Washington Trails: Mount Si

Posted by on Sep 4, 2010 | No Comments

Mount Si should be experienced at least once by every hiker. In fact, a significant number of Puget Sound residents do just one hike per year, and these annual hikers almost invariably turn to Mount Si every time. In the early spring, mountain-loving backpackers and climbers use the trail as a tune-up for the coming season. Others come because the trail is one of few that becomes snow-free early in the year. Land managers estimate that Si draws between thirty thousand and fifty thousand visitors a year, making it the most heavily used trail in the state. As a result, on any sunny summer weekend the trail will be crowded–almost to the point of having to take a number and get in line. Really, it’s not that bad, and the steep trail soon separates the serious hiker from the casual mall walker. And Si’s payoff is incredible: views of the Upper Snoqualmie Valley, the Puget Sound basin, and far beyond.

From the broad parking lot, the trail climbs moderately for 1 mile to the first views of the long hike. Here, at around 1600 feet, you’ll find wonderful views from atop a rocky bluff on the side of the mountain. Hikers short on time and stamina could turn around here for a modest 2-mile outing.

As you near the 1.8-mile mark, you’ll sweep alongside a small brook, with grassy banks on which to rest. This is Snag Flat–the site of an old burn, as evidenced by the blackened scars on the trunks of many of the old Douglas-firs in the area.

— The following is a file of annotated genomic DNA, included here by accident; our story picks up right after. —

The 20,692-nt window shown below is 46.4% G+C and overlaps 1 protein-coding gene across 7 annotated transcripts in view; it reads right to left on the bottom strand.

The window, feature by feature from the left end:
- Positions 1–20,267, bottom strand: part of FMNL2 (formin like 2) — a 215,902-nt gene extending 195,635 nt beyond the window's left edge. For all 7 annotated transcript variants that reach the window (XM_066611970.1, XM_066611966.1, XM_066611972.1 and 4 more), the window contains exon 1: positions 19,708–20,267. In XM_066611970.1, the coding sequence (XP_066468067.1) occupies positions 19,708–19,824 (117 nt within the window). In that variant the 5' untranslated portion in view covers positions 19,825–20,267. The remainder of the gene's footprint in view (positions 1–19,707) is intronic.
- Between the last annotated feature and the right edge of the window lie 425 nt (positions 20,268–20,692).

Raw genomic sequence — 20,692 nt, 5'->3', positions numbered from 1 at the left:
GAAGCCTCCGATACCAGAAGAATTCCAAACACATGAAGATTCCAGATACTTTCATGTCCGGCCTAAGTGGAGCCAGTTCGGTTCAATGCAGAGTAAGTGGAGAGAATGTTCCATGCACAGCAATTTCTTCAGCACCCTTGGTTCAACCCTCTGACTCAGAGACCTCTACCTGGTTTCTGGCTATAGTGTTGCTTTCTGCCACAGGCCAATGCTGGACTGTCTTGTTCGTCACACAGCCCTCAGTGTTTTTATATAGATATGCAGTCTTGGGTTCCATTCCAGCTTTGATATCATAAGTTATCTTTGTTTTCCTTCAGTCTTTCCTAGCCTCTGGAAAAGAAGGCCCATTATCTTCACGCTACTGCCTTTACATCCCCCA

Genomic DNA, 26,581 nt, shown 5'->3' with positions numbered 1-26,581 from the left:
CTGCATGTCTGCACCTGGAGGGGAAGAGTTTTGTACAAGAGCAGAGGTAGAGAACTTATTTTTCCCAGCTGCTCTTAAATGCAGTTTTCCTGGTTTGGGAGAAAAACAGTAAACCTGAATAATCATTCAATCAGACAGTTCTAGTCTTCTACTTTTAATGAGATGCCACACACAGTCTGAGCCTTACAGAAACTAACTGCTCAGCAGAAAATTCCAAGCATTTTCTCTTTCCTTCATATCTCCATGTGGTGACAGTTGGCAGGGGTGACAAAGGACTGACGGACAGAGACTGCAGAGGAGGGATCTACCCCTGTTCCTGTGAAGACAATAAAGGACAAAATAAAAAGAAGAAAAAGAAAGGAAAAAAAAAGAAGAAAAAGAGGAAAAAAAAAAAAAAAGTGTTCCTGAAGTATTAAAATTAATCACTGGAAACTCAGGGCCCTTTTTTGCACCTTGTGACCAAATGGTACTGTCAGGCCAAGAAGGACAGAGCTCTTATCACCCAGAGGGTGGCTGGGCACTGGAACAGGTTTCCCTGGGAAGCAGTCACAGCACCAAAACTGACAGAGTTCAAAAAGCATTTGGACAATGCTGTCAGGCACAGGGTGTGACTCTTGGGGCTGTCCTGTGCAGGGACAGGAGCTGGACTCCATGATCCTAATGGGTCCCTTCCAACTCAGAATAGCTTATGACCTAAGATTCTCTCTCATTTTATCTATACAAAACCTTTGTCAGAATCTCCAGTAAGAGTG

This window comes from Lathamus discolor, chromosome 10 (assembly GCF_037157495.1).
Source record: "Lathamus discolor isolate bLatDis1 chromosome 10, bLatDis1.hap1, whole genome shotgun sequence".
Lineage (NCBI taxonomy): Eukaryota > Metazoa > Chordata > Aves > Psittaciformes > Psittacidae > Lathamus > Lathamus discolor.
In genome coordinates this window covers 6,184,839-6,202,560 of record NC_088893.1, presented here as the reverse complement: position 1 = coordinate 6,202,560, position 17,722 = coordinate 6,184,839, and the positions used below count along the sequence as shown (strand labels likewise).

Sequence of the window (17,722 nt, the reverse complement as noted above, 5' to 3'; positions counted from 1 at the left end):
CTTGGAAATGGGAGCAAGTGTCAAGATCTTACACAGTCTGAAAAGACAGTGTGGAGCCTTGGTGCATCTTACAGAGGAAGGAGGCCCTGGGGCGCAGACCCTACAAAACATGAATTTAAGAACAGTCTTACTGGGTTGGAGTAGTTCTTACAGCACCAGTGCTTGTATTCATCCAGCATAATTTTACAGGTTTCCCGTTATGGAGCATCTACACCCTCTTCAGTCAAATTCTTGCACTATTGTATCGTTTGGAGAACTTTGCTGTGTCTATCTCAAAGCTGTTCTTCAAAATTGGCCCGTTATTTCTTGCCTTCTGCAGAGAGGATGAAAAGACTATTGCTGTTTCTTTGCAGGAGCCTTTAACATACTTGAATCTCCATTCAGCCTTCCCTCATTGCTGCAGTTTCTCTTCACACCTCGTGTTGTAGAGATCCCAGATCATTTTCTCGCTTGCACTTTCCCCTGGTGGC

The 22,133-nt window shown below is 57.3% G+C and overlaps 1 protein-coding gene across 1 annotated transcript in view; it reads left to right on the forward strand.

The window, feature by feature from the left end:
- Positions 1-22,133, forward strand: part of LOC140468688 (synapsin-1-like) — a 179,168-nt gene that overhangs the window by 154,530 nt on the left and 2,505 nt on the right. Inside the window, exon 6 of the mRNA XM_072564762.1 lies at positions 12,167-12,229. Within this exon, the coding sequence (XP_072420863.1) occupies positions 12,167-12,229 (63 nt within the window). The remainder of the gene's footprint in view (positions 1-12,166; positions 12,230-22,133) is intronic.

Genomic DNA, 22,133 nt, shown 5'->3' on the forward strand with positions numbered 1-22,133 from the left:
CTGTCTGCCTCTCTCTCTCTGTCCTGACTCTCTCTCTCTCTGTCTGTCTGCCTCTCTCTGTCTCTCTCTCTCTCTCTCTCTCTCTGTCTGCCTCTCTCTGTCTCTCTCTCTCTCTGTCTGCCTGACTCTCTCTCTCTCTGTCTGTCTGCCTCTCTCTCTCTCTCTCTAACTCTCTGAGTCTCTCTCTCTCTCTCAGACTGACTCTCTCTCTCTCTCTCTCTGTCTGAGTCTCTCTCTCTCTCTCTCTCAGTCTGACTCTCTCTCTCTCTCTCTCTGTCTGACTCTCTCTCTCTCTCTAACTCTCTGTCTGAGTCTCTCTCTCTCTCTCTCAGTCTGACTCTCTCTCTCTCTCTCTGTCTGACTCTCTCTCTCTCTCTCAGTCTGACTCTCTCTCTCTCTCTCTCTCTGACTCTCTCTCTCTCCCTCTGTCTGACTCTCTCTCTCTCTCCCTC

The trail then pushes on, never wavering from its steep ascent, until you finally crest the last slope and step out into the wildflower-filled meadow at the summit, or rather, the summit basin. The true summit of Si is atop the big rock “haystack” that towers over the edge of the meadow. The haystack does sport a scramble path to its summit, but the route is tricky, with incredible exposure (one slip and you’ll plummet hundreds–thousands?–of feet). It’s best not to attempt the Haystack, especially considering the added danger of other people kicking loose rock down, creating deadly missiles from above. Besides, the views atop the rock are no better than those you’ll enjoy from the meadows at its base.

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